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FSHN 470- Unit 3

QuestionAnswer
3 common ROS superoxide (O2-), hydroxyl OH-, perhydroxyl OOH-
5 sources of radicals activated macrophages, NO synthase, ionizing radiation, transition metals + oxygen, oxidation of reduced flavins
ROS chain reaction R- created from OH-, then another one is made at end and reaction repeats
PUFA oxidation very stable b/c of resonance stabilization
why don't radicals form on saturated or monounsaturated? unstable & revert back to starting product
why is lipid peroxidation of membranes bad? -OOH push bilayer apart & makes them leaky (ions get back in)
LDL oxidation apo B100 + charges go away, then must be picked up my macrophages instead of binding to receptor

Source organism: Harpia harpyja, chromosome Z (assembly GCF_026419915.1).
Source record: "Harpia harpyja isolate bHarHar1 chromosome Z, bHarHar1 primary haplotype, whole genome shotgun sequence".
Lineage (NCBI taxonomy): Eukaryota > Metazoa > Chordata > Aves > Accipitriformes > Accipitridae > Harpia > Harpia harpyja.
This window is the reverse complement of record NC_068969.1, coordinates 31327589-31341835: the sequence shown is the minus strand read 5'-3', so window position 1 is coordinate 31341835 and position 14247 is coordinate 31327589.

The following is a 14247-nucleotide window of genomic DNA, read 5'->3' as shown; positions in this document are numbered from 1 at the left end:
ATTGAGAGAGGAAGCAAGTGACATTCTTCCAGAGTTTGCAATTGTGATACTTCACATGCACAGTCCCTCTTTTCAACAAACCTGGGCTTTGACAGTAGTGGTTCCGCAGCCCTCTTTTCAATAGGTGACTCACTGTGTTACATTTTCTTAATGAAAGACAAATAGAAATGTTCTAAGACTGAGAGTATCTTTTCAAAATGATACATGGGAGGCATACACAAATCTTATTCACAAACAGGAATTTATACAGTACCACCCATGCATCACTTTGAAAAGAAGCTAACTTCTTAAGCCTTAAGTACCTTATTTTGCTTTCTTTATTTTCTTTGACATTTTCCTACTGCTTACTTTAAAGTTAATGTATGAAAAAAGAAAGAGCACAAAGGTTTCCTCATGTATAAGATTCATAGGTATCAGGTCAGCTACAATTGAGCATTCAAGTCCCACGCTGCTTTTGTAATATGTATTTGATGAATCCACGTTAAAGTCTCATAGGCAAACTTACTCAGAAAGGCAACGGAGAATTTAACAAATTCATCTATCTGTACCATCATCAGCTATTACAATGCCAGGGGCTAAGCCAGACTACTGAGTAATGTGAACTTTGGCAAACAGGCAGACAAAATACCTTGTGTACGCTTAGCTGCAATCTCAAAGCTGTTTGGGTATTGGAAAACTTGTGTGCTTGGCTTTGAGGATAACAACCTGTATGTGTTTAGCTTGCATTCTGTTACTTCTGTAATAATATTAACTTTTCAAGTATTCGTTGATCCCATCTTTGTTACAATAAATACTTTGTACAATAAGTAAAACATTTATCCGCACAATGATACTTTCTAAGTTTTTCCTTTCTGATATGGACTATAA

oxyradicals and cancer OH- and ROO- activate many signaling pathways involved in gene expression/cell growth
SOD is __ dependent Cu and Mn
cytoplasmic SOD Cu dependent, and Zn structural role
extracellular SOD Cu dependent
mitochondrial SOD Mn-dependent, functions and expressed only in the mitochondria
ferric iron Fe3+
ferrous iron Fe2+
glutathione tripeptide in all cells in high conc; (glutamate, cysteine, glycine) *abbreviated as GSH (SH provides reducing equivalents)
glutatione peroxidases quenches H2O2 and FFA hydroperoxides
three types of GSHPx cytoplasmic (H2O2/FFA hydroperoxides), plasma, phospholipids
GSHPx's are different in ___, but same in that ___ they come from different genes (distinct enzymes), they require Se as a cofactor